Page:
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What difference does a mobile operator more or less make to you?

6 November 2014
by Guest author
Anyone remember immobile operators?

Anyone remember immobile operators?

Today’s post is by Rudolf van der Berg of the OECD Science, Technology and Innovation Directorate

A new OECD report Wireless Market Structures and Network Sharing evaluates what happens when players enter or exit the mobile market. It finds that more than three Mobile Network Operators (MNOs) is often the source of innovative offers that challenge existing market wisdom and practices, and a driver for the entire market to become more competitive. If the current number of MNOs is not sustainable or new facilities-based entry is unlikely, it is worth considering voluntary network sharing agreements – either as an alternative to a merger or to allow a new player to enter a market. If Mobile Virtual Network Operators (MVNOs) are to provide meaningful choices for consumers as well as an additional constraint on potential anti-competitive conduct, they need to be able to operate technically and commercially independently from MNOs if they wish. Even then, without sufficient wholesale competition, it is unlikely they will be able to substitute for the role played by a “challenger MNO”. In addition if countries allow the emergence of Private Virtual Network Operators, which is an advanced version of the so-called “Apple SIM” (a SIM card not specific to one telecoms operator but to a car manufacturer, energy company or government agency) then more competition in the Machine to Machine (M2M) market is likely.

Mergers between MNOs are not that common but can have substantial implications for competition. In 2013-2014, three high profile acquisitions were under consideration: in Germany between Telefonica and e-Plus (KPN); while in Ireland, Telefonica proposed to sell its subsidiary O2 Ireland, to Hutchison 3-UK. In both cases the merged entity committed to setting capacity aside for MVNOs and new entrants. In August 2014, a possible merger between T-Mobile and Sprint in the United States was abandoned, reportedly because the players did not think they would receive regulatory approval. This appears to indicate that regulators are not convinced that a reduction from four to three operators is good for the functioning of the market. With some operators now proposing to help to establish a new fourth operator as part of the commitments to allow for a merger, the rationale behind allowing mergers from four to three operators may be reduced.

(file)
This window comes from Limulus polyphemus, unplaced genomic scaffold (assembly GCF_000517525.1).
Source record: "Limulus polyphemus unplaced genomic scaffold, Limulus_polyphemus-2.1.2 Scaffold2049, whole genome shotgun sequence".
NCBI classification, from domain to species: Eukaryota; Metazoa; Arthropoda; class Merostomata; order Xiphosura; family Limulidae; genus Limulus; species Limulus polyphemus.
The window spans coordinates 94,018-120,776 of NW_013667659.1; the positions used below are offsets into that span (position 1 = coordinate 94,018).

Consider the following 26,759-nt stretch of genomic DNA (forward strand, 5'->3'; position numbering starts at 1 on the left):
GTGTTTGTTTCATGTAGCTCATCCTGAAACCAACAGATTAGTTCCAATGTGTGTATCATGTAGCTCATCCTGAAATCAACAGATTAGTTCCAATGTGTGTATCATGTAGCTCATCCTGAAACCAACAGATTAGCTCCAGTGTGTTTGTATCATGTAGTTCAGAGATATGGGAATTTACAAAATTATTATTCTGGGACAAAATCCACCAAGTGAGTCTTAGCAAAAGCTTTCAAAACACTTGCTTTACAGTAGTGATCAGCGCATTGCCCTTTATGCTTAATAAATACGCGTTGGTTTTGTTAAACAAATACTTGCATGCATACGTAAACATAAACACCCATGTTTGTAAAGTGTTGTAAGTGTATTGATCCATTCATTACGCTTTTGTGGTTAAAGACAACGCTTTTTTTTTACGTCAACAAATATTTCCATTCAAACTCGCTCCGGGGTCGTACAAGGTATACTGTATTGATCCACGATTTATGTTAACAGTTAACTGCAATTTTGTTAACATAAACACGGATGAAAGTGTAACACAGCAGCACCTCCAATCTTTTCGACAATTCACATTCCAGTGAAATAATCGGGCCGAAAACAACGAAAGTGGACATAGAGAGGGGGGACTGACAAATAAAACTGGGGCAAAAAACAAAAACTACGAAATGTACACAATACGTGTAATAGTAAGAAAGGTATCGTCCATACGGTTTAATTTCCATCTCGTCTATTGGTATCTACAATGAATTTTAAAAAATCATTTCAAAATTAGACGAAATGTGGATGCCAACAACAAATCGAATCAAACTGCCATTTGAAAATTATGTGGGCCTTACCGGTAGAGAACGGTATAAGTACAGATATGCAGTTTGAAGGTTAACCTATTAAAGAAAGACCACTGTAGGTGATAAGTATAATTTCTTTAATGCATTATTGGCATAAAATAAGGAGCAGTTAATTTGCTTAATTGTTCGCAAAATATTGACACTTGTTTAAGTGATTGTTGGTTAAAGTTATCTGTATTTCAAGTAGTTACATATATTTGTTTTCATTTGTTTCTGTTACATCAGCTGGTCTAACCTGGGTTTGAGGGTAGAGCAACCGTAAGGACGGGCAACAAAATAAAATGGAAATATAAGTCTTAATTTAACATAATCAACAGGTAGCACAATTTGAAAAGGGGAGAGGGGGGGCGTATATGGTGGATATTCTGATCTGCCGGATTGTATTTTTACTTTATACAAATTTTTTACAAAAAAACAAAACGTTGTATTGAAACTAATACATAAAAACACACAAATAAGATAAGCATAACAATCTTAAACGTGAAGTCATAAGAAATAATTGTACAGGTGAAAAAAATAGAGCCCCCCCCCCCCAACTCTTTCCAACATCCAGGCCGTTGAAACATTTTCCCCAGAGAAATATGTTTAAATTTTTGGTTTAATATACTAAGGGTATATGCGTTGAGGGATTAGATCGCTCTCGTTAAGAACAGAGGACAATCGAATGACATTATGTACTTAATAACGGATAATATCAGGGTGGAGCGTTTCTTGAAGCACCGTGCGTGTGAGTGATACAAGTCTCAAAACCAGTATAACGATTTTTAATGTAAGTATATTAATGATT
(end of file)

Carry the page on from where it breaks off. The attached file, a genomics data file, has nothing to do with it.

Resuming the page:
In countries with four or more mobile operators benefits to consumers are visible through more competitive, more inclusive, and more understandable offers. A reduction in prices or an increase in the content of the offer can be seen in Austria, France and Israel under four-MNO markets. Unlimited offers did not really exist in France and Israel before the arrival of new entrants and those offers that approached unlimited were expensive.

International mobile roaming is another area where challenger brands are changing markets. At the time of the OECD Recommendation on International Mobile Roaming, in February 2012, no mobile operator in any OECD country included this service as an integral part of their offer. Since 2013, a growing number of offers from MNOs that include international mobile roaming as an integral part of their bundles have been made in countries with four or more operators. Such offers have largely not yet emerged in countries with three operators.

Some financial analysts, telecommunication consultants and mobile operators have contended that a reduction in industry revenues could lead to lower investment. Other analysts state: “Consolidation is an option but there are others too: network sharing is less risky and brings large savings as well.” Across the OECD, investment in public telecommunications networks in fixed and mobile networks, excluding spectrum fees, remained rather stable between 1997 and 2011. The direct implications for investment resulting from the number of MNOs are even more challenging to ascertain. Where data are available they should be carefully assessed but generally describe a positive outcome. For example, in France the introduction of a fourth MNO has brought forward 4G investments.